Friday, December 6, 2013
The Associated Press
(Continued from page 1)
South Korean Marines' K-55 self-propelled howitzers are covered by smoke during a military exercise in the border city between two Koreas, Paju, north of Seoul, South Korea on Tuesday, as North Korea vows to restart a nuclear reactor that can make one bomb's worth of plutonium a year.
But experts say plutonium is considered better for building small warheads, which North Korea needs if it is going to put them on missiles. Analysts say they don't believe North Korea currently has mastered such miniaturization technology.
Scientist and nuclear expert Siegfried Hecker has estimated that Pyongyang has 24 to 42 kilograms of plutonium — enough for perhaps four to eight rudimentary bombs similar to the plutonium weapon used on Nagasaki in World War II.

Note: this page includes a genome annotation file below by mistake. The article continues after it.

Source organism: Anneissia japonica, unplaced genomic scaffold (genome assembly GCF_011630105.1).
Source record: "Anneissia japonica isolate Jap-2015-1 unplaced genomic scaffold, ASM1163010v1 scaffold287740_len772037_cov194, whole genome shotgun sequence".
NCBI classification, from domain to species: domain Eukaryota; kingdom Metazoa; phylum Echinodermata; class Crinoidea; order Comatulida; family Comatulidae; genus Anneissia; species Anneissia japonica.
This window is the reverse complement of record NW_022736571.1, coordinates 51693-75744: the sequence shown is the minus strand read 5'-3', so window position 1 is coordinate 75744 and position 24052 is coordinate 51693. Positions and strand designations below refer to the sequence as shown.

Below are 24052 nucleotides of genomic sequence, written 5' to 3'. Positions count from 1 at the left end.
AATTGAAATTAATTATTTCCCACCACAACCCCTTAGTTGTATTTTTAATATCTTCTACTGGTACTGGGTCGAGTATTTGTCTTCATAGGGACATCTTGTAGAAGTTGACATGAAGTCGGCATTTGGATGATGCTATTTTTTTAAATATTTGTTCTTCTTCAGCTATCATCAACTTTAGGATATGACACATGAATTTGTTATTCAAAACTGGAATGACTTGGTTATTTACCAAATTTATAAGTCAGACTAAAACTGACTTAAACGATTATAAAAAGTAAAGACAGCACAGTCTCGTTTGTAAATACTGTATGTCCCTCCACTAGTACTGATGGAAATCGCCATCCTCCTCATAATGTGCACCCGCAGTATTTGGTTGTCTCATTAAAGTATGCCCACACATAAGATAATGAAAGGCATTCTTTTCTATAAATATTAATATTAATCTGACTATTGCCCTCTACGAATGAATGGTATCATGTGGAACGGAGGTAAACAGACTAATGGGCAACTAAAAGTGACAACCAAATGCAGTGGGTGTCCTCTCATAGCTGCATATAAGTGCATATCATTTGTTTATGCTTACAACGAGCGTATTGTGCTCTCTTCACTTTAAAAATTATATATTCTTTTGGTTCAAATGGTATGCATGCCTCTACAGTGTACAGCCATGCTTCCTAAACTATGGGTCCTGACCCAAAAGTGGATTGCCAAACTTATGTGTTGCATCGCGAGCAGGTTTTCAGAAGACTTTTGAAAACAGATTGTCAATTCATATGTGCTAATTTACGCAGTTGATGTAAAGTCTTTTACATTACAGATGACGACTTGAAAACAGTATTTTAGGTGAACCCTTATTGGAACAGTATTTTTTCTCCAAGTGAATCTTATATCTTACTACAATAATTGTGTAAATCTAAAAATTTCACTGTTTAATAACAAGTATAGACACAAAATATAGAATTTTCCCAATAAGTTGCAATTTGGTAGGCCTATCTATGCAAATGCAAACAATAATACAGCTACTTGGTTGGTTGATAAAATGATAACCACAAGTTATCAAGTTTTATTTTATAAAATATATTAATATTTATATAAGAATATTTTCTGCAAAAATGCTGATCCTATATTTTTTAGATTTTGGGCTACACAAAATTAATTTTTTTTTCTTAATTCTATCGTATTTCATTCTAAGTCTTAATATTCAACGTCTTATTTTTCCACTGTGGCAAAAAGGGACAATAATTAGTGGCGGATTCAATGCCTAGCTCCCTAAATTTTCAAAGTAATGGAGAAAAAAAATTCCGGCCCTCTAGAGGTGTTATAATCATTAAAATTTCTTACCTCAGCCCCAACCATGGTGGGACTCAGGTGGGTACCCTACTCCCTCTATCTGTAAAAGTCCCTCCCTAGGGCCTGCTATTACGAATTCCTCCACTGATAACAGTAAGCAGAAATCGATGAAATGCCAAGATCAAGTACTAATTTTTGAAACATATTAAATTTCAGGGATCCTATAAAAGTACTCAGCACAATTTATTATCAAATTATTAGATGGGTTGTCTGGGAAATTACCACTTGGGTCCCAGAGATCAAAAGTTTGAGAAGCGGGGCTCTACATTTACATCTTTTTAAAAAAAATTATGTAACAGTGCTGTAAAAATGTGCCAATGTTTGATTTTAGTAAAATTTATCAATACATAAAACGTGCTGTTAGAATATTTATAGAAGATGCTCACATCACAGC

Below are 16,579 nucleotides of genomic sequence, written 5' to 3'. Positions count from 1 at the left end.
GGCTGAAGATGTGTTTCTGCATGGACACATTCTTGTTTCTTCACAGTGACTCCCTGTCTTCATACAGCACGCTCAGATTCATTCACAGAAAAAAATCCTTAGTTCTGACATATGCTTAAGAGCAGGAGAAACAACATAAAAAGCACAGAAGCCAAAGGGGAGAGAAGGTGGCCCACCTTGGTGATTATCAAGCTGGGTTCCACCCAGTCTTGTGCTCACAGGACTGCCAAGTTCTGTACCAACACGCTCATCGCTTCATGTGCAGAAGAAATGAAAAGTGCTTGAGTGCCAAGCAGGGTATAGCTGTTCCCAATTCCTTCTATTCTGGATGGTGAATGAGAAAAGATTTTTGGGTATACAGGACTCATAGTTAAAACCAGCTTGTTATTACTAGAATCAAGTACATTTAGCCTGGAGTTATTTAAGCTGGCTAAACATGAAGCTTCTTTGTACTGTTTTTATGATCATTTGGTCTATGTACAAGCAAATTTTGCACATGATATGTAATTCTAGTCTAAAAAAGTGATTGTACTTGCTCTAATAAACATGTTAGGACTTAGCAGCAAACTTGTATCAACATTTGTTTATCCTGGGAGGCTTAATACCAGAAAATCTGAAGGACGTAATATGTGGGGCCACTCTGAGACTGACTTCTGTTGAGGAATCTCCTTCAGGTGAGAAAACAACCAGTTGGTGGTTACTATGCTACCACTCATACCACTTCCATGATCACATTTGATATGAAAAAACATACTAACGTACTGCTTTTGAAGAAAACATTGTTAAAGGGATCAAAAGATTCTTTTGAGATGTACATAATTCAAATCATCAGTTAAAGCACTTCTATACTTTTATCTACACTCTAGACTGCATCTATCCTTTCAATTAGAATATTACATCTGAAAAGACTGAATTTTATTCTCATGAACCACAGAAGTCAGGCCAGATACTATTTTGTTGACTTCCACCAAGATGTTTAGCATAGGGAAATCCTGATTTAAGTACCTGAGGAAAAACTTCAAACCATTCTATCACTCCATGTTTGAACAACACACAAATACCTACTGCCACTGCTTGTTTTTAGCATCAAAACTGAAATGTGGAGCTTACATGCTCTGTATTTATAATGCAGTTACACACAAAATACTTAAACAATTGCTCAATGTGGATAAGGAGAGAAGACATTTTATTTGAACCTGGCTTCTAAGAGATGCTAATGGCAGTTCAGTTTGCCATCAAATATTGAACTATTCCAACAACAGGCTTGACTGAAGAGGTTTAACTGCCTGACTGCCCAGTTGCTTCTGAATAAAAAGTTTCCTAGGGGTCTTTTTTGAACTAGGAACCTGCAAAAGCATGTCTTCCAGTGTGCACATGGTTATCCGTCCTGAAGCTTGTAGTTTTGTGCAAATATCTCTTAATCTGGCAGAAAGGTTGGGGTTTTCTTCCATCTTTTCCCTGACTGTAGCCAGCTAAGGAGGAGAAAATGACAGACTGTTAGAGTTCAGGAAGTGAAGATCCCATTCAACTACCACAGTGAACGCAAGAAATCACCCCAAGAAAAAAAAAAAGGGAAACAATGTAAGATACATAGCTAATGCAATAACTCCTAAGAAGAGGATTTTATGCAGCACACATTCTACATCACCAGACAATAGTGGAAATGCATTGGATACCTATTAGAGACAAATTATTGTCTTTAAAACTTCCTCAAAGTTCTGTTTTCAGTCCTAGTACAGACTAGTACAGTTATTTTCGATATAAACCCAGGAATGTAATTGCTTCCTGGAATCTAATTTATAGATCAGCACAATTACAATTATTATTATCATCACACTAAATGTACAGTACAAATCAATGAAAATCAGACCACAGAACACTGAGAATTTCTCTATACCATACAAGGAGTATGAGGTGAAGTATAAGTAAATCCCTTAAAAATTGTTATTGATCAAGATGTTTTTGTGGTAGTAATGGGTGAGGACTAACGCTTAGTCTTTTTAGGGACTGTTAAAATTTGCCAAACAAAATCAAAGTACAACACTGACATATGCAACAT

It's not known whether the North's latest atomic test, in February, used highly enriched uranium or plutonium stockpiles. South Korea and other countries have so far failed to detect radioactive elements that may have leaked from the test and which could determine what kind of device was used.
"North Korea is dispelling any remaining uncertainties about its intention for developing nuclear arms. It is making it clear that its nuclear arms program is the essence of its national security and that it's not negotiable," said Sohn Yong-woo, a professor at the Graduate School of National Defense Strategy of Hannam University in South Korea.
"North Korea is more confident about itself than ever after the third nuclear test," Sohn said. "That confidence is driving the leadership toward more aggressive nuclear development."